SAINT THOMAS BECKET (1118-1170), bishop and martyr – Patron saint of secular clergy
Today, the universal Church honors Saint Thomas Becket, an ordained priest and bishop, whose service to the Church was anything but peaceful. Yet, in his love for the faith and his devotion to serving Christ, Thomas remained steadfast in his pastoral responsibilities, even unto his death.
Thomas was born in London, England on December 21, 1118. From his early youth, he was educated in religion and the practice of holiness. After his childhood, Thomas was educated at a monastery and later at a school in London. After the death of both of his parents, Thomas decided to finish his schooling by studying Canon Law. He was successful in his studies and was made secretary to one of the courts of London.
After working for a while at law, Thomas decided to give the rest of his life to God and began to focus his interests on ordination. In all that he did, Thomas diligently applied himself and became well known as a holy, honest worker, eventually receiving the Sacrament of Ordination.
His work came under the scrutiny of King Henry II, and, in 1157, Father Thomas was asked to serve as Lord Chancellor to the king. And after the archbishop of Canterbury died, Henry sought to elect Thomas to the position; and, in 1162, this suggestion was accepted by a synod under Henry’s direction. Thomas warned the king that he might not accept all the king’s intrusions into Church affairs, but accepted the position.
Thomas served as the archbishop of Canterbury by seeking to help the people of his diocese and also develop his own holiness. He practiced many penances and was very generous to the poor with both his time and his money.
As Henry’s reign continued, the king began to intrude more and more into the affairs of the Church. This caused many disagreements between himself and Thomas; and after one especially trying affair, Thomas fled to France for safety and remained in exile for seven years. When he returned to England, he again became involved in disputes with the king, about which the king complained of this “troublesome priest”.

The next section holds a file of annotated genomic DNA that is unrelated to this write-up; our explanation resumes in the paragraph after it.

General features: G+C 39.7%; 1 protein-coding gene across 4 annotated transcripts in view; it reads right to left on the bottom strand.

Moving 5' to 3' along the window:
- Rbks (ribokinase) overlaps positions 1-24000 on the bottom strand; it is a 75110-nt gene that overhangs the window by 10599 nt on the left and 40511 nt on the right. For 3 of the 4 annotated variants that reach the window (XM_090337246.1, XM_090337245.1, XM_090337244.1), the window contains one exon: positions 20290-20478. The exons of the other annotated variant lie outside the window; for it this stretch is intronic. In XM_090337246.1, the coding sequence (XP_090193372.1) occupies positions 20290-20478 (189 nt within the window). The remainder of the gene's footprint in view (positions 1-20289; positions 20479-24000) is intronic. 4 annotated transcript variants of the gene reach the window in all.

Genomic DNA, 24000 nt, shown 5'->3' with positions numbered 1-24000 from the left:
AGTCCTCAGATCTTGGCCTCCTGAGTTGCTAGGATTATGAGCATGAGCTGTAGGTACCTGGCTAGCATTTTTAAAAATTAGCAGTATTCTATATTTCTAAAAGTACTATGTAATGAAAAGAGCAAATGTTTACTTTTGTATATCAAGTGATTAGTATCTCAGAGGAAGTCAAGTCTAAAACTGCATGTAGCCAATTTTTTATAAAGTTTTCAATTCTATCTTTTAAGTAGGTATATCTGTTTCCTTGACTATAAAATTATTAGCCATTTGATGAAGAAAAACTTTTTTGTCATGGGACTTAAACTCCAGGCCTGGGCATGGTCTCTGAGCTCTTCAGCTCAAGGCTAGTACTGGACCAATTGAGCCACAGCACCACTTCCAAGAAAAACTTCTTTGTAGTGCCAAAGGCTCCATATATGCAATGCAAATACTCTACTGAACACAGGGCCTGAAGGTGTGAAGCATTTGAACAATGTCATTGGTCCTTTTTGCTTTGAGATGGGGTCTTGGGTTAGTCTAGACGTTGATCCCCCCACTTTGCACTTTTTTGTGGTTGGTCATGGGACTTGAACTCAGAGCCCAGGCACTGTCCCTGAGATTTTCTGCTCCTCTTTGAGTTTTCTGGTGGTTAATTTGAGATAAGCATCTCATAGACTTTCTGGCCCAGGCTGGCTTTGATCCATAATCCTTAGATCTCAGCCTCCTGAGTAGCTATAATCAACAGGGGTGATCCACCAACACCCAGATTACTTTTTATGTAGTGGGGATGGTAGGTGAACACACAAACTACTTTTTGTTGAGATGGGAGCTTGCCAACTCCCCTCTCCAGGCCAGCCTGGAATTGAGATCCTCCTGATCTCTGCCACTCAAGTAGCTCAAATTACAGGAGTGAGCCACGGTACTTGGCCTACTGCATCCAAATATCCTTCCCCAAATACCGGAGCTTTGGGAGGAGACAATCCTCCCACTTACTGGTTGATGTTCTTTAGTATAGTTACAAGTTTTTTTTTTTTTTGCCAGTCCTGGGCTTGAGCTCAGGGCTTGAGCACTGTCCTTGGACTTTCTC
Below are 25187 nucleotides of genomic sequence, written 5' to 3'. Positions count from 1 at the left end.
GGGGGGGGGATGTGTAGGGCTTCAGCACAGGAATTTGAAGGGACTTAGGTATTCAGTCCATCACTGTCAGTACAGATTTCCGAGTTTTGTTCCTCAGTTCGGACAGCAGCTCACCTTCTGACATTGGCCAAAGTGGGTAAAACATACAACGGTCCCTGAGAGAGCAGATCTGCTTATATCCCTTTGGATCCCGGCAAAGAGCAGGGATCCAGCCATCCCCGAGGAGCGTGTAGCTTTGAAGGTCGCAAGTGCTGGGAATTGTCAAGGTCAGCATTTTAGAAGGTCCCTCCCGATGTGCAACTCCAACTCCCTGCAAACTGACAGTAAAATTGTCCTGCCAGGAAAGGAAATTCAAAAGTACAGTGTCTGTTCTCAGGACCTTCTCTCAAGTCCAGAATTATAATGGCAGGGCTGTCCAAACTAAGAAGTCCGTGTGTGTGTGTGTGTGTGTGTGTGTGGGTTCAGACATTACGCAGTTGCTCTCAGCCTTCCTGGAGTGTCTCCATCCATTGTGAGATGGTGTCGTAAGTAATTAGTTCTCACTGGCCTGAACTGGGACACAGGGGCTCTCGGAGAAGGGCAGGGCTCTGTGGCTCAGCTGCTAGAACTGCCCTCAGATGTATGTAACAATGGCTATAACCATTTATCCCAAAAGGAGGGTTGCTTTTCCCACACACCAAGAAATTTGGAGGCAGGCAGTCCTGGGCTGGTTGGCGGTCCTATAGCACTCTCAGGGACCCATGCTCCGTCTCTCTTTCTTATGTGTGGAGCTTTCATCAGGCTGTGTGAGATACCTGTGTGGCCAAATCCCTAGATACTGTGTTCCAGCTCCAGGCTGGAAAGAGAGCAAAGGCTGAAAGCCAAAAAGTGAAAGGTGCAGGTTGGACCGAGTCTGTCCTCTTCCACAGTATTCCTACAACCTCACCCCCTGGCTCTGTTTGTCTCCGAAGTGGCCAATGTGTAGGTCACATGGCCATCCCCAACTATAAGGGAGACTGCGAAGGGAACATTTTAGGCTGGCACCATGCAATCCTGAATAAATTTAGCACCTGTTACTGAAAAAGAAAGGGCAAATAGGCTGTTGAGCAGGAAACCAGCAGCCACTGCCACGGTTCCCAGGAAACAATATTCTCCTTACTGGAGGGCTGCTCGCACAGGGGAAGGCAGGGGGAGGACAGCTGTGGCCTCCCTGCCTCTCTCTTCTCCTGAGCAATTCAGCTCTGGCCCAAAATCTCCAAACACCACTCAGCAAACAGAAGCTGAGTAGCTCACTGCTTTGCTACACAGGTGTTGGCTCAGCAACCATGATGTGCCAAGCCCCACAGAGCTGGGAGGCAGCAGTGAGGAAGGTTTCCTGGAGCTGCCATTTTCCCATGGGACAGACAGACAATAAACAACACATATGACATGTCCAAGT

Some of the king’s agents interpreted this as treason and slew Archbishop Thomas in the Cathedral at Canterbury on December 29, 1170. It was later reported that, in 1174, King Henry did public penance at Thomas’ grave seeking forgiveness for the actions of his knights, and the tomb soon became a place of pilgrimage for the faithful.
Archbishop Thomas Becket was canonized a saint in 1173 by Pope Alexander III.
We commemorate his feastday on December 29.
(From catholicnewsagency.com, saints.sqpn.com, americancatholic.org, catholicculture.org and newadvent.org)
(The following prayer is from the Roman Breviary from the Proper for Saint Thomas Becket)
“Almighty God, You granted the martyr Thomas the grace to give his life for the cause of justice. By his prayers, make us willing to renounce for Christ our life in the world, so that we may find it in Heaven.
“We ask this through our Lord Jesus Christ, Your Son, who lives and reigns with You in the unity of the Holy Spirit, one God, for ever and ever. Amen.”